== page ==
TOM SAWYER ABROAD TOM SAWYER, DETECTIVE
AND 16 OTHER STORIES - online book

Home Main Menu Order Support About Search



Share page  


Previous Contents Next

416 Loves of A. Fitz Clarence and Rosa Ethelton
of forget-me-nots and lilies of the valley massed around a noble calla.
This was all; yet even in this subdued attire she was divinely beautiful. Then what must she have been when adorned for the festival or the ball?
All this time she had been busily chatting with Alonzo, unconscious of our inspection. The minutes still sped, and still she talked. But by and by she happened to look up, and saw the clock. A crimson blush sent its rich flood through her cheeks, and she exclaimed:
" There, good-bye, Mr. Fitz Clarence; I must go now!"
She sprang from her chair with such haste that she hardly heard the young man's answering good-bye. She stood radiant, graceful, beautiful, and gazed, wondering, upon the accusing clock. Presently her pouting lips parted, and she said:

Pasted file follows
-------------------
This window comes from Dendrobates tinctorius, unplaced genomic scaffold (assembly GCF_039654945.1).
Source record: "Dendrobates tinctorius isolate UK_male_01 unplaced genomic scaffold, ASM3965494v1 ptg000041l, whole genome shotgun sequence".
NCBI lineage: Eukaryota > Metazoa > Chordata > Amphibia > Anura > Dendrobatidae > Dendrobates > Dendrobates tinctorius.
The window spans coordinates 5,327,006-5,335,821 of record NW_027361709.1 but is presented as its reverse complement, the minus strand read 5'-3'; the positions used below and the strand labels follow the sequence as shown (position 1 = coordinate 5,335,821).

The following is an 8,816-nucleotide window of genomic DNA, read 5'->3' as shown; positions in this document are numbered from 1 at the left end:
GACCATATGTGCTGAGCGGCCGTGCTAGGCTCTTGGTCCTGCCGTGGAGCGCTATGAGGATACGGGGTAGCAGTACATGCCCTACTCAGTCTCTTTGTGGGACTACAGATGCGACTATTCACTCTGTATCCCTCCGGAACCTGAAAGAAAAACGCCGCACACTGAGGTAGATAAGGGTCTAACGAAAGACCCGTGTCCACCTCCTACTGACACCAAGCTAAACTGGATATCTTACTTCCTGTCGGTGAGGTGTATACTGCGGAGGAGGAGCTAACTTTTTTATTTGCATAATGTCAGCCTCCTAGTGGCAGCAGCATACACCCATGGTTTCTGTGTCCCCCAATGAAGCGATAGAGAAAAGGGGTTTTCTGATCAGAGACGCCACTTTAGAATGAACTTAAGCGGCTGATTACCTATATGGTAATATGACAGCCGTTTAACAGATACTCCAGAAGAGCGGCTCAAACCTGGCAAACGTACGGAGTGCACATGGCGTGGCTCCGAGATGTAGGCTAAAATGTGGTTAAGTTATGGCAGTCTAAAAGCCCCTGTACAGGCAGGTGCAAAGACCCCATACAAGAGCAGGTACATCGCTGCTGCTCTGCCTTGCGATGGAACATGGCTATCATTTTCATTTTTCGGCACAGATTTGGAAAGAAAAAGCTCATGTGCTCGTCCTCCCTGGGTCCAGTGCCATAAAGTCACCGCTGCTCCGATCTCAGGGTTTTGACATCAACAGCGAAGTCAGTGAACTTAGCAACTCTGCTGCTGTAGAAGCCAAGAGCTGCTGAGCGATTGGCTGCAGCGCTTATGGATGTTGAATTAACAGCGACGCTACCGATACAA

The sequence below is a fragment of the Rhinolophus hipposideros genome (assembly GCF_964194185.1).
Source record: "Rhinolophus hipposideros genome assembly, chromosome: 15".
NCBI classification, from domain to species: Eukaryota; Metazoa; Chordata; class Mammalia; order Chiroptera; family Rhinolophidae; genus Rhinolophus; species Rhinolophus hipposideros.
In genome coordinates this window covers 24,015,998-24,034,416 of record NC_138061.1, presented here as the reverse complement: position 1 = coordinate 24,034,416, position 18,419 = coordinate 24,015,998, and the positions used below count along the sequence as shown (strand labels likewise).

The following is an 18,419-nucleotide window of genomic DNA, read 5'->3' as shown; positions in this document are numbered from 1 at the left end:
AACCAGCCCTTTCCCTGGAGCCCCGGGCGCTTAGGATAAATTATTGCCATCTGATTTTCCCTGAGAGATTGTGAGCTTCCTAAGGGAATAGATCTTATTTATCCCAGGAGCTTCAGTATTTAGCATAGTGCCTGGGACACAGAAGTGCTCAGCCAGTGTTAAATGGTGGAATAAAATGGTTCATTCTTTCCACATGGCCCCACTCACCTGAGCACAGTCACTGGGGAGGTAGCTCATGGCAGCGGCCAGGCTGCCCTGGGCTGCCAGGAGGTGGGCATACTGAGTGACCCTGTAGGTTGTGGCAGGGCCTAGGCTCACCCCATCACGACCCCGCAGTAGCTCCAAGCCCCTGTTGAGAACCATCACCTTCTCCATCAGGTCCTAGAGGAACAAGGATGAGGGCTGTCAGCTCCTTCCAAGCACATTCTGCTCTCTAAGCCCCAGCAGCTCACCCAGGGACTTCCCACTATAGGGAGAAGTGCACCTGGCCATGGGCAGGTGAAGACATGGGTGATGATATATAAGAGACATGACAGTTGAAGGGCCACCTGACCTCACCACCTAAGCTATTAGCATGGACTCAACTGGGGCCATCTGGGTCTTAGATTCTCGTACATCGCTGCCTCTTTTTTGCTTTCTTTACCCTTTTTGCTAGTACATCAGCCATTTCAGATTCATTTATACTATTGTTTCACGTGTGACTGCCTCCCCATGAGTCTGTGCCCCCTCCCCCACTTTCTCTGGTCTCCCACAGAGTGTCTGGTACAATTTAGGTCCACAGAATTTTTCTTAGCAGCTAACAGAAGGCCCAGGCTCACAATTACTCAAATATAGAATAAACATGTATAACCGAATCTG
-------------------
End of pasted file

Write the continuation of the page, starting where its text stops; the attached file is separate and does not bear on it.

" Five minutes after eleven ! Nearly two hours, and it did not seem twenty minutes! Oh, dear, what will he think of me!"
At the self-same moment Alonzo was staring at his clock. And presently he said:
" Twenty-five minutes to three ! Nearly two hours, and I didn't believe it was two minutes! Is it possible that this clock is humbugging again? Miss Ethelton! Just one moment, please. Are you there yet?"
" Yes, but be quick; I'm going right away."
" Would you be so kind as to tell me what time it is?"
The girl blushed again, murmured to herself, " It's right down cruel of him to ask me!" and then spoke up and answered with admirably-counterfeited uncon­cern, " Five minutes after eleven."
"Oh, thank you! You have to go, now, have you?"
"Yes."